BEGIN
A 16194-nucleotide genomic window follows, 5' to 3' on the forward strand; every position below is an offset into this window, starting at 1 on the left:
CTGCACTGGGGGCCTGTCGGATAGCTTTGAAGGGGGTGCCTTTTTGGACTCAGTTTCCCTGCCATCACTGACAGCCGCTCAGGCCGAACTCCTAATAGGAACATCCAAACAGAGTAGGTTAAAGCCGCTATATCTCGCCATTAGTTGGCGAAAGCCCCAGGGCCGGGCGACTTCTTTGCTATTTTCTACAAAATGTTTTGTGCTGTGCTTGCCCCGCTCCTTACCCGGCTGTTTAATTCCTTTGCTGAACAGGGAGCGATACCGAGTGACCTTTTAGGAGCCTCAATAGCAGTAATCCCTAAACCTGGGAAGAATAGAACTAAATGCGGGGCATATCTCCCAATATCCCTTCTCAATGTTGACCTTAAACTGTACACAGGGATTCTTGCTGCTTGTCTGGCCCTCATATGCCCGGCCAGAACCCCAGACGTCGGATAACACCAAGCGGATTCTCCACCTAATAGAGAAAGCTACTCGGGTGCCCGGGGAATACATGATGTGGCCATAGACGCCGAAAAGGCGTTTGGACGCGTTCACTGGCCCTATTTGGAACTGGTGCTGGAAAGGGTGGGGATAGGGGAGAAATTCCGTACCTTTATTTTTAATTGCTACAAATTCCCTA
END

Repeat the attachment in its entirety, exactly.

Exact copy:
A 16194-nucleotide genomic window follows, 5' to 3' on the forward strand; every position below is an offset into this window, starting at 1 on the left:
CTGCACTGGGGGCCTGTCGGATAGCTTTGAAGGGGGTGCCTTTTTGGACTCAGTTTCCCTGCCATCACTGACAGCCGCTCAGGCCGAACTCCTAATAGGAACATCCAAACAGAGTAGGTTAAAGCCGCTATATCTCGCCATTAGTTGGCGAAAGCCCCAGGGCCGGGCGACTTCTTTGCTATTTTCTACAAAATGTTTTGTGCTGTGCTTGCCCCGCTCCTTACCCGGCTGTTTAATTCCTTTGCTGAACAGGGAGCGATACCGAGTGACCTTTTAGGAGCCTCAATAGCAGTAATCCCTAAACCTGGGAAGAATAGAACTAAATGCGGGGCATATCTCCCAATATCCCTTCTCAATGTTGACCTTAAACTGTACACAGGGATTCTTGCTGCTTGTCTGGCCCTCATATGCCCGGCCAGAACCCCAGACGTCGGATAACACCAAGCGGATTCTCCACCTAATAGAGAAAGCTACTCGGGTGCCCGGGGAATACATGATGTGGCCATAGACGCCGAAAAGGCGTTTGGACGCGTTCACTGGCCCTATTTGGAACTGGTGCTGGAAAGGGTGGGGATAGGGGAGAAATTCCGTACCTTTATTTTTAATTGCTACAAATTCCCTA